Our story would have ended here except that their great, great, great, great grandmother Hildegaard (yes, she was still alive) had overheard their entire conversation. Yes, her hearing was simply that good, although her ears were slightly misshapen by the encroachment of wrinkles.

"Boys, come over here. Boys," she called them, "I'll tell you what, I'll tell you! Once the founder of our family owned the entire world, all of it. But he had children, and before he died he divided all of his property, which was everything!, between all of his children. And these children had children. And they divided up their estates. And these children had children and divided their properties evenly. And so on this went, and on, until you children were left to inherit the portion of your father, the portion your father divided between the four of you. And I'll tell you two truths, boys, one's which you would do well to remember. First, you are going to have children, oh, yes, you are!, and you will divide your capital between them. Second, the founder of our family was a god, and all the people who live on earth today are related to him in some manner or another. And our father desired that we divide everything, which comes into our hands, divide it until it becomes infinitesimally small. Only in that manner, boys, will it be seen that the 'nothing which is left' is identical to, and an extension of, the 'everything that ever was.' And whosoever knows this secret will live, as I am proof, long, long into life. Do you understand me, boys?"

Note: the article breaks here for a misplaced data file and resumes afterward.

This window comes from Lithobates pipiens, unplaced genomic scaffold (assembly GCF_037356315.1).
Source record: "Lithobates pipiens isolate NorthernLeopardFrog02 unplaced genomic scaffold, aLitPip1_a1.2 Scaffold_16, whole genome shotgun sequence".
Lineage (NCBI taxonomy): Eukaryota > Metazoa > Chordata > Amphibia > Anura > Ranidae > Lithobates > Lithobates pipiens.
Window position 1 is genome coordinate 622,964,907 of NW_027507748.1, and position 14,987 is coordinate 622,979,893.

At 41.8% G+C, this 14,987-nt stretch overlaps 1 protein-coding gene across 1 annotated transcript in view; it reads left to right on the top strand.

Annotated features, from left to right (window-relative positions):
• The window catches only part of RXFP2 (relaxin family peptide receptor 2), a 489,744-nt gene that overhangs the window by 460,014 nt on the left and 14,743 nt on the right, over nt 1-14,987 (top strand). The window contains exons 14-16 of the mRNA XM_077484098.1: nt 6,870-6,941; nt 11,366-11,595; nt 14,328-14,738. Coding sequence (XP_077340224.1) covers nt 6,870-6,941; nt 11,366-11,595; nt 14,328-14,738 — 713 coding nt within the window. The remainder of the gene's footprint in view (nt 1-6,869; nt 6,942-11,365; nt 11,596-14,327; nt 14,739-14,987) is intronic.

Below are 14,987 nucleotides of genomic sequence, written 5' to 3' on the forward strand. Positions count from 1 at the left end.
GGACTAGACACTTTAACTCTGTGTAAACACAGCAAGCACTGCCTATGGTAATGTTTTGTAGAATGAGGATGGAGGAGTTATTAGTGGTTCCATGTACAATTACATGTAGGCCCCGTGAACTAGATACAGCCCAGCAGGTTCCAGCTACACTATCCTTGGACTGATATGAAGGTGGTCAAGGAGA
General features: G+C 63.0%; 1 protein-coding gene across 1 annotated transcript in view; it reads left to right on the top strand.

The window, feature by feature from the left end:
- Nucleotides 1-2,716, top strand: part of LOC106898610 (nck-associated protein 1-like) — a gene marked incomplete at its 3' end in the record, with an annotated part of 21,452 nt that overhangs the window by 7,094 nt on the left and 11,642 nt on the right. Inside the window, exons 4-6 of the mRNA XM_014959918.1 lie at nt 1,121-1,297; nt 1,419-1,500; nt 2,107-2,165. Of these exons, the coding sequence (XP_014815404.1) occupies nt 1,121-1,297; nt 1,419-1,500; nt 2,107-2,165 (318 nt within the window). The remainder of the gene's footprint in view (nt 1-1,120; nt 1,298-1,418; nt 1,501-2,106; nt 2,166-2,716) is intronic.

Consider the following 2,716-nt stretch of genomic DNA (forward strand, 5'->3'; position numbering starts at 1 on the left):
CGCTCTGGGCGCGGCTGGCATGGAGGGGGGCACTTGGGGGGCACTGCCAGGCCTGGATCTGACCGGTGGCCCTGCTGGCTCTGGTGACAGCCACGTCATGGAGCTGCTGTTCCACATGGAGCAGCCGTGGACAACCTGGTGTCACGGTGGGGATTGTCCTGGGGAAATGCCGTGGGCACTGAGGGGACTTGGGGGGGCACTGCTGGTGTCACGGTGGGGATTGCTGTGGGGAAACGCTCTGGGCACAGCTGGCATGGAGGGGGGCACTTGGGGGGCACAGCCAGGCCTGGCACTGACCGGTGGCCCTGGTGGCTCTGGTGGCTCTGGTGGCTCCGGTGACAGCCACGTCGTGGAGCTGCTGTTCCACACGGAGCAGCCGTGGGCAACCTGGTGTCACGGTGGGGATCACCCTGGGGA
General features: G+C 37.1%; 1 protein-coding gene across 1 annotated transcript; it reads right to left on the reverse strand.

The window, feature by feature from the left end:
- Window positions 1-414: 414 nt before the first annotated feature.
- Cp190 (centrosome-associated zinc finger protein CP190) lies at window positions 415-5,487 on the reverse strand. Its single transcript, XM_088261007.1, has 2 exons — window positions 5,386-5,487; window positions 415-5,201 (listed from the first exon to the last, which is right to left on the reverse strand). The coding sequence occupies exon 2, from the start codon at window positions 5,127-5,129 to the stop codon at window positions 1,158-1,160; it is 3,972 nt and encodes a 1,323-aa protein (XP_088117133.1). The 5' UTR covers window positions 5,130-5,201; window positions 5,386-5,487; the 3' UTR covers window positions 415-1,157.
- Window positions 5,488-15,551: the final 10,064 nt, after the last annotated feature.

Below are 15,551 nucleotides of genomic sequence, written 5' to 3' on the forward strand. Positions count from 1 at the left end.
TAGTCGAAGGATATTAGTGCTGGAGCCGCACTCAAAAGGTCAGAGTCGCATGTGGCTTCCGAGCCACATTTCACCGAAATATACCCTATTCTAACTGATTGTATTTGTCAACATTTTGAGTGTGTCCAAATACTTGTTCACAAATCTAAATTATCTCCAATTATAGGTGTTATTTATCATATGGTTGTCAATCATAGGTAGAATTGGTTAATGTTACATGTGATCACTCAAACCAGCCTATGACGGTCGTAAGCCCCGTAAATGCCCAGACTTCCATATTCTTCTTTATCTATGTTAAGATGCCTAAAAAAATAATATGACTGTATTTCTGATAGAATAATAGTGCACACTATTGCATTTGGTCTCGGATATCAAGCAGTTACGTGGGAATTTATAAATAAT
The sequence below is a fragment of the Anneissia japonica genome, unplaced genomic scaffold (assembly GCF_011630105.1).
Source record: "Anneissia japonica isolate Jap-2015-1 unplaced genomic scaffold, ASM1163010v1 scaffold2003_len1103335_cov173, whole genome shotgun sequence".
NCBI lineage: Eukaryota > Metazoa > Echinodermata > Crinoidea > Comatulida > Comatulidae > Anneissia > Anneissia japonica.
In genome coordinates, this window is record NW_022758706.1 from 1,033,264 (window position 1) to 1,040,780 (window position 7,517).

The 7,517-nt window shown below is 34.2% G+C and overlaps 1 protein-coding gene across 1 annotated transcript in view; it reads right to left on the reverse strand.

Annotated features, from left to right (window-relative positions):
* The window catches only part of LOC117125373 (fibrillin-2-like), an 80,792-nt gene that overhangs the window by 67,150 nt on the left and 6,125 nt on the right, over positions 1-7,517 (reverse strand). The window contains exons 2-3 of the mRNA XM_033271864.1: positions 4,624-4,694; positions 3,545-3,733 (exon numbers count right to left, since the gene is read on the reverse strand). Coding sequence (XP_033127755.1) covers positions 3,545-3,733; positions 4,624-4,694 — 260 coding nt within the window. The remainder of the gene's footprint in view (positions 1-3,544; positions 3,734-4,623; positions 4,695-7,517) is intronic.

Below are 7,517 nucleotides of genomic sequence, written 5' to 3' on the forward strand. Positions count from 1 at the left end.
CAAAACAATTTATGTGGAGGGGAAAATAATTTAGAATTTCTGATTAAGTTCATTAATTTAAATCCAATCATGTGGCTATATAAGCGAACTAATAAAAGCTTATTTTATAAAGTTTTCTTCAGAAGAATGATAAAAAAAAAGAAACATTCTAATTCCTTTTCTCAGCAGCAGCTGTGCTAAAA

But none of the boys were listening. She was old, and they thought of her as senile. The did not listen, also, because they were also very deeply involved in scratching their heads.



"MIDRASH AND WORKING OUT OF THE BOOK Author House, Bloomington Indiana • Publisher and year of publication 2004 • Author G David Schwartz • ISBN 1-4184-8956-5 (sc) • Page count 675 Studies have been interesting and unique. The teachers of old were both intelligent and interesting. G David Schwartz, a former interfaith propagandizer had made a book which is a unique reversal of, well the biblical text as well as some new remarks on what is ripened between the good old days and the brilliant ones to come. Schwartz traces the art of Midrash into and through transcendent passages of not just religion but life in all its aspects. His studies range from intensive analysis to polite ribbing on the bible. He analyses Midrash, the Torah (Bible) in fact, in an out of terms of scholarship impinged and desired with humor. One little chapter, My Early Years, speaks as Abraham beginning as a toy maker, an idol maker. And the fictionalized piece intertwines true biblical facts with humorous sequences of story. Schwartz also has a parody of tales in the Talmud, the official rabbinic writings. In one, the tale of Rachel is told with delightful teasing. Schwartz does not simply invent fiction but fictionalizes other stores to become new, unique, and interesting to modern society. Though meaningful essays, interesting and humorous parables and copes of on line discussion in humor filled transcripts, Schwartz does something like the rabbinic enterprise: makes causal live related to the lives of today. The abstraction of what intellectual life is made into is transferred and transpired into a new way to learn that which is true and that which is hidden in these truths. Schwartz makes the work of Midrash into a quite joyous and quite necessary way of thinking and acting into new and better thinking; and thoughts I may extrapolate, make living more interesting. Schwartz has made such an interesting and tantalizing book that any few criticisms I may have are just not worth mentioning. " -- Alan Free, new tyour , use, N Y.


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© 2004 G David Schwartz
January 2005